• Soylent Green, maybe not so fictitious after all: Soylent Green is a 1973 dystopian science fiction movie depicting a bleak future in which overpopulation, pollution, and the resulting severe damage to the environment have led to widespread unemployment and poverty. Real fruit, vegetables, and meat are rare, commodities are expensive, and much of the population survives on processed food rations, including Soylent Green.

  • Conceived in 1966 and set in 2022, Soylent Green, based on the book Make Room! Make Room!, gives us a peak at the price of improperly framing the problem, i.e., intellectual and physical resources will be misallocated and inadequate solutions will be implemented leading to disaster. While we probably won’t wind up implementing industrialized cannibalism (processed human wafers), civilization will be overwhelmed to the point that the systems of civilized life will break down and cease to function (a new Dark Age). I am not the first or only person to realize that we have already mismanaged the situation to the point of being relegated to crisis management for the foreseeable future, e.g., Mr. Kunstler’s The Long Emergency. Framing the problem:

  • Overpopulation: around 1900 there were a billion people on the planet; today there are 6 billion. This six fold growth, were it to happen over the next century, and would lead to a population 36 billion people. This will be impossible to reach of course but just a few more billion will be well beyond the earth’s carrying capacity. How do we manage population growth?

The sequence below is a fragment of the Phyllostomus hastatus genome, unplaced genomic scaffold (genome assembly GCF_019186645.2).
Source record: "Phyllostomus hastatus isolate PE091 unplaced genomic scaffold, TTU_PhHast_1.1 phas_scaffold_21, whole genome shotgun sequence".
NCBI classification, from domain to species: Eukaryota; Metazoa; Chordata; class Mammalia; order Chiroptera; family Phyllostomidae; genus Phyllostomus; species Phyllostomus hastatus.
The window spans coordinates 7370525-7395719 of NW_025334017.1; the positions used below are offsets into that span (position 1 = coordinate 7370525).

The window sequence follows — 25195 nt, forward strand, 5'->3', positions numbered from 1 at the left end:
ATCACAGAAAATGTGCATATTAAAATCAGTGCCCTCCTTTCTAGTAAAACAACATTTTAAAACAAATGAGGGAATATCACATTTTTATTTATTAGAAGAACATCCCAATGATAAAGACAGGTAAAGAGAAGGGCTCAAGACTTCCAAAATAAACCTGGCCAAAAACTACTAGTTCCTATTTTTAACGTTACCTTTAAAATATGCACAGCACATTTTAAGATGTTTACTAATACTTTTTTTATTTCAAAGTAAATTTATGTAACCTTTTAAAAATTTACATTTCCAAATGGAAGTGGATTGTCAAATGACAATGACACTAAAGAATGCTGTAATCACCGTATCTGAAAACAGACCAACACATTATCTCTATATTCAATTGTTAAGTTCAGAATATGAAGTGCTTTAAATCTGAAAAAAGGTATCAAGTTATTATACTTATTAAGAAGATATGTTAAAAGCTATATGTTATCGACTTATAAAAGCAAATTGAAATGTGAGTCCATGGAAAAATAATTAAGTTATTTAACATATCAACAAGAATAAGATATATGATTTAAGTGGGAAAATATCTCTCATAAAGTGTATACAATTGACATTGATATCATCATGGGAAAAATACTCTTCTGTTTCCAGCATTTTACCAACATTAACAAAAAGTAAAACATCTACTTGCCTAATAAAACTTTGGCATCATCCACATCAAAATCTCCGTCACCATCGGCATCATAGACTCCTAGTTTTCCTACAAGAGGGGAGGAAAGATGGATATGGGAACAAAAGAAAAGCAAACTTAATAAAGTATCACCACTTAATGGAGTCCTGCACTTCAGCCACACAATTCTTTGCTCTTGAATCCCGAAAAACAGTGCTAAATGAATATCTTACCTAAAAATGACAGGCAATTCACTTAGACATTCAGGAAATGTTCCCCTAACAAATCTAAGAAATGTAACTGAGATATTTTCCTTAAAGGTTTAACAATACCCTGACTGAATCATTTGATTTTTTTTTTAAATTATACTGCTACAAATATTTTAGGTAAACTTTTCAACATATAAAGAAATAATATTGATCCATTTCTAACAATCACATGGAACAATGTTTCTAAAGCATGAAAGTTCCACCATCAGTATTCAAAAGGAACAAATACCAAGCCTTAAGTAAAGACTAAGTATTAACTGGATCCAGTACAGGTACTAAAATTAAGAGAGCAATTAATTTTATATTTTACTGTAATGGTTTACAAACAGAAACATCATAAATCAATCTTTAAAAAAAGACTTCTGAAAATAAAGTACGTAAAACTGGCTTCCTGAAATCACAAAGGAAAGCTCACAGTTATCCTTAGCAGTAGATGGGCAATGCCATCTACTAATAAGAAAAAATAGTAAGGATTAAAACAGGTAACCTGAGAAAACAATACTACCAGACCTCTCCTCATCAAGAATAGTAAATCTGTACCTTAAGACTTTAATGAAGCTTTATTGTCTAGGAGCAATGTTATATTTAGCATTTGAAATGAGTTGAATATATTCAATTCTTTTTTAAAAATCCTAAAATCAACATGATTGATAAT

• Problem number two (or perhaps a subset of overpopulation) is industrial development. Now that most industrial systems, including agriculture are energy intensive rather than labor intensive, this allows us to use tomorrow’s resources today. This is enjoyed by only a few countries, most notably the US.

  • Economic policies of perpetual growth lead to consumption of resources at geometric rates. The trick for the US is to keep consuming the majority of the world’s industrial output in return for nothing other than promissory notes with no real value. Without finding ways to increase wages or increase the ability to expand consumer debt this theory runs into predictable limits and problems.

  • In order for industrialized first world nations to maintain their standard of living they must retard or arrest the development of the rest of the world while convincing them to give up their resources (via force or trade (goods in exchange for worthless currencies)). The alternative is for industrialization to go into reverse as first world standards of living revert to the global mean. Central banks cannot undo this.


  • If you believe this hypothesis to be correct I will leave solutions for the reader to decide. I have thought about this and have implemented what I think are appropriate actions for me to do as conscious and compassionate being. It should not take laws to encourage us to do what in our best interests. There are tough decisions to be made. We may not see the disaster in full bloom in our lifetime. But if we open a National Geographic and see the emaciated, bloated stomachs of African children and imagine our great grandchildren and their children facing such a fate we will gladly make the hard choices.